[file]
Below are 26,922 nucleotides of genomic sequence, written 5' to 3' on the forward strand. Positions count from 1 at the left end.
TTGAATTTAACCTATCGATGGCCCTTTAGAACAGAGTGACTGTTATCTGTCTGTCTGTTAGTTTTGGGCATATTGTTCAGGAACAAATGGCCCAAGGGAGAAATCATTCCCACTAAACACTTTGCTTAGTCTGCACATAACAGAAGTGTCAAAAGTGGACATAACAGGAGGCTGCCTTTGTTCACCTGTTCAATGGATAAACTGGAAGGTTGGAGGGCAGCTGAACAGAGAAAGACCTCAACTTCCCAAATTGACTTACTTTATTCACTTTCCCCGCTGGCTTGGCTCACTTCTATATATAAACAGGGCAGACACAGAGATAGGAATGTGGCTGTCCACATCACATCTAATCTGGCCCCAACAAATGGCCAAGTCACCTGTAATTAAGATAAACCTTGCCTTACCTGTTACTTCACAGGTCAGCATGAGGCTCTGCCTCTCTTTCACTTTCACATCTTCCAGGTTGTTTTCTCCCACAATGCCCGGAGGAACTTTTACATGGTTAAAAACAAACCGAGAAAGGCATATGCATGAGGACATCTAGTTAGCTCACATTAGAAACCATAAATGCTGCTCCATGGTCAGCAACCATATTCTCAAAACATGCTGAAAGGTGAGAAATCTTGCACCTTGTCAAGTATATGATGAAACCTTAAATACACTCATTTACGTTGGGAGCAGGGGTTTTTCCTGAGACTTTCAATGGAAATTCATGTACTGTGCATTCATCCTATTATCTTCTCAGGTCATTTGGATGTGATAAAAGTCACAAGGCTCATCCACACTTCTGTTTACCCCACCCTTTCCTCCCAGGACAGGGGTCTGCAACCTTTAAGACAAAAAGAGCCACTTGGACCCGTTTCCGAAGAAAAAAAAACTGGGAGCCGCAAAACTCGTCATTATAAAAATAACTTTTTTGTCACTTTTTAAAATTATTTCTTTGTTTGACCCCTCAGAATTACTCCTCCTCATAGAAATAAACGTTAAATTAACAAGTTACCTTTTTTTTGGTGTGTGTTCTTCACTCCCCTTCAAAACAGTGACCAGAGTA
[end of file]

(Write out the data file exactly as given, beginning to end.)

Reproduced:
Below are 26,922 nucleotides of genomic sequence, written 5' to 3' on the forward strand. Positions count from 1 at the left end.
TTGAATTTAACCTATCGATGGCCCTTTAGAACAGAGTGACTGTTATCTGTCTGTCTGTTAGTTTTGGGCATATTGTTCAGGAACAAATGGCCCAAGGGAGAAATCATTCCCACTAAACACTTTGCTTAGTCTGCACATAACAGAAGTGTCAAAAGTGGACATAACAGGAGGCTGCCTTTGTTCACCTGTTCAATGGATAAACTGGAAGGTTGGAGGGCAGCTGAACAGAGAAAGACCTCAACTTCCCAAATTGACTTACTTTATTCACTTTCCCCGCTGGCTTGGCTCACTTCTATATATAAACAGGGCAGACACAGAGATAGGAATGTGGCTGTCCACATCACATCTAATCTGGCCCCAACAAATGGCCAAGTCACCTGTAATTAAGATAAACCTTGCCTTACCTGTTACTTCACAGGTCAGCATGAGGCTCTGCCTCTCTTTCACTTTCACATCTTCCAGGTTGTTTTCTCCCACAATGCCCGGAGGAACTTTTACATGGTTAAAAACAAACCGAGAAAGGCATATGCATGAGGACATCTAGTTAGCTCACATTAGAAACCATAAATGCTGCTCCATGGTCAGCAACCATATTCTCAAAACATGCTGAAAGGTGAGAAATCTTGCACCTTGTCAAGTATATGATGAAACCTTAAATACACTCATTTACGTTGGGAGCAGGGGTTTTTCCTGAGACTTTCAATGGAAATTCATGTACTGTGCATTCATCCTATTATCTTCTCAGGTCATTTGGATGTGATAAAAGTCACAAGGCTCATCCACACTTCTGTTTACCCCACCCTTTCCTCCCAGGACAGGGGTCTGCAACCTTTAAGACAAAAAGAGCCACTTGGACCCGTTTCCGAAGAAAAAAAAACTGGGAGCCGCAAAACTCGTCATTATAAAAATAACTTTTTTGTCACTTTTTAAAATTATTTCTTTGTTTGACCCCTCAGAATTACTCCTCCTCATAGAAATAAACGTTAAATTAACAAGTTACCTTTTTTTTGGTGTGTGTTCTTCACTCCCCTTCAAAACAGTGACCAGAGTA